This much I know Steve Cooney
I hate being the centre of attention. I don’t like doing gigs. I’m only there under sufferance. I prefer being in the studio.
Growing up in Australia, music was always in my family. I was the youngest of five, brought up in a very religious household with a lot of hymn singing. When I was 16, I was listening to The Beatles and songs with the sentiments of ‘All You Need Is Love’. I left school and became a musician and started teaching music. If I’d stayed on in school I’d have been conscripted into the Vietnam War. I wound up in the Northern Territory and was initiated into an Aboriginal tribe. It was a completely ego shattering experience. All the lessons I have learned about generosity and how to be a decent human being I learned from them.
I moved to Ireland in the late 1970s. My biggest challenge in life has been survival – dealing with the material realities such as paying the mortgage. One of the most hurtful things people say to me is ‘Oh, you must have your money made by now’. I find that cruel. They see you on television and presume you are making loads of money which is not the case.
I think confidence is as important as talent in the music business. Sadly I often see very talented people who are lacking in confidence and the ability to perform, being outshone by less talented people with a brass neck and the confidence to deliver a performance to an audience.
The traits I most admire in others are sensitivity, gentleness and patience.
If I could change one thing in our society I’d like to see a really powerful traditional musician’s union helping to fight the big record and television companies. And on a cultural level I’d like to see Irish people having more of an appreciation for their own heritage. We should be proud of speaking Irish, rather than calling it a dying language. The music comes from the language. I spent 12 years in the Kerry Gaeltacht and my regret is that I haven’t become fluent. Yet.
I have designed a new notation system for teaching music to children. The current system is too difficult for many people. I’m six months away from completing a PhD on the subject. My method will help children with special needs. The thing that irritates me most about other people is scornfulness. My biggest fault is procrastination.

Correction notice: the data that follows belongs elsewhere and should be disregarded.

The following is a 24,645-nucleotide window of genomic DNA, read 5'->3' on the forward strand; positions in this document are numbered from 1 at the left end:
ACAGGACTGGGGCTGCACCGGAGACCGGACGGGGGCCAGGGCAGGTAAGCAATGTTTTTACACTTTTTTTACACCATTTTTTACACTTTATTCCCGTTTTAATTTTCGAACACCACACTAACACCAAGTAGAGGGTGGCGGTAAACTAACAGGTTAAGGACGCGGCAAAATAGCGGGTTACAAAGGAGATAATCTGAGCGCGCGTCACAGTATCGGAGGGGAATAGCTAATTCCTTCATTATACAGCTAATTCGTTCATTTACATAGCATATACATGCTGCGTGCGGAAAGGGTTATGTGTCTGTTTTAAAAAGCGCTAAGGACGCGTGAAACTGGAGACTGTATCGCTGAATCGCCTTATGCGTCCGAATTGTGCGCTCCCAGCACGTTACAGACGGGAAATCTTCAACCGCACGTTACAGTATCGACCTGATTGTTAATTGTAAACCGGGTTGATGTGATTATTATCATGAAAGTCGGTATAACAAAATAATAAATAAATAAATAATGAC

I have learned to be disciplined with my time. Whenever I’m performing, I work backwards from the sound-check time and add on an hour to figure out when I have to be ready.
I don’t believe in fate as such. The Aborigines reduce it to a simpler concept of synchronicity. And I don’t think in terms of there being a distinct after life, I believe that the journey simply goes on.
I’m in the process of making a new record of old Irish music for solo guitar. Martin Hayes challenged me to do it and it is proving to be a good challenge.
I’ve been living in Donegal near Slieve League since 2002 and I love the isolation. Whenever I get back from a European tour or big festival crowds and a lot of ego pandering, I stand on the cliffs and realise how insignificant I am. I am currently single. I have a 14 year old son.
So far life has taught me to seize the day and that you’ve got to be a little bit ruthless to survive in this industry. I’ve learnt that it doesn’t always pay to be Mr Nice Guy. Whenever you do that, it inevitably ends up going wrong. Opportunities are fleeting. If you don’t grab them– bang! They’re gone. I regret that in the past I may have been too shy or too bashful to step up to the plate and grab certain things.
Steve Cooney will be appearing at the 15th Masters of Tradition in Bantry, West Cork, from August 23-27. He will be playing alongside Mick O’Brien, Caoimhín Ó Raghallaigh, Iarla Ó Lionáird and Mícheál Ó Súilleabháin on Friday, August 23 in Bantry House. www.westcorkmusic.ie; 027 52788